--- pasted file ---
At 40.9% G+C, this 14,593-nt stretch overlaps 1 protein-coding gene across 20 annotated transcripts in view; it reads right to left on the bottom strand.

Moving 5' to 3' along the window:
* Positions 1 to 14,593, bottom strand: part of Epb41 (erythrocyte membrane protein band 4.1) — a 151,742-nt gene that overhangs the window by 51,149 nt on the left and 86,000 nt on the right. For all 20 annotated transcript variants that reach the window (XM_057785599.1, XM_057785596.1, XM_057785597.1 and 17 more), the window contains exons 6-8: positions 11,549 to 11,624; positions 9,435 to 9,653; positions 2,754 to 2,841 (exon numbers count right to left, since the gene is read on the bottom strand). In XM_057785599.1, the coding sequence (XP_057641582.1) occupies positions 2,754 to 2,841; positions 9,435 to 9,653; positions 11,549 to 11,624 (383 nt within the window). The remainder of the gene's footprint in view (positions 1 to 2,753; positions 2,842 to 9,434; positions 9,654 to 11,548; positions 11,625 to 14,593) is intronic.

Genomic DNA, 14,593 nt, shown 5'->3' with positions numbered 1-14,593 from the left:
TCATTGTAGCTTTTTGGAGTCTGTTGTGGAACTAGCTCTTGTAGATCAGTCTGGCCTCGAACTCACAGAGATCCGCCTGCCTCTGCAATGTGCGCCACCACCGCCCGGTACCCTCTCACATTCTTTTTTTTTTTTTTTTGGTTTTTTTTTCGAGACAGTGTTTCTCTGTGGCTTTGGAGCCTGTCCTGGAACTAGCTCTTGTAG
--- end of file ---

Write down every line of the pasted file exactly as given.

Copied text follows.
At 40.9% G+C, this 14,593-nt stretch overlaps 1 protein-coding gene across 20 annotated transcripts in view; it reads right to left on the bottom strand.

Moving 5' to 3' along the window:
* Positions 1 to 14,593, bottom strand: part of Epb41 (erythrocyte membrane protein band 4.1) — a 151,742-nt gene that overhangs the window by 51,149 nt on the left and 86,000 nt on the right. For all 20 annotated transcript variants that reach the window (XM_057785599.1, XM_057785596.1, XM_057785597.1 and 17 more), the window contains exons 6-8: positions 11,549 to 11,624; positions 9,435 to 9,653; positions 2,754 to 2,841 (exon numbers count right to left, since the gene is read on the bottom strand). In XM_057785599.1, the coding sequence (XP_057641582.1) occupies positions 2,754 to 2,841; positions 9,435 to 9,653; positions 11,549 to 11,624 (383 nt within the window). The remainder of the gene's footprint in view (positions 1 to 2,753; positions 2,842 to 9,434; positions 9,654 to 11,548; positions 11,625 to 14,593) is intronic.

Genomic DNA, 14,593 nt, shown 5'->3' with positions numbered 1-14,593 from the left:
TCATTGTAGCTTTTTGGAGTCTGTTGTGGAACTAGCTCTTGTAGATCAGTCTGGCCTCGAACTCACAGAGATCCGCCTGCCTCTGCAATGTGCGCCACCACCGCCCGGTACCCTCTCACATTCTTTTTTTTTTTTTTTTGGTTTTTTTTTCGAGACAGTGTTTCTCTGTGGCTTTGGAGCCTGTCCTGGAACTAGCTCTTGTAG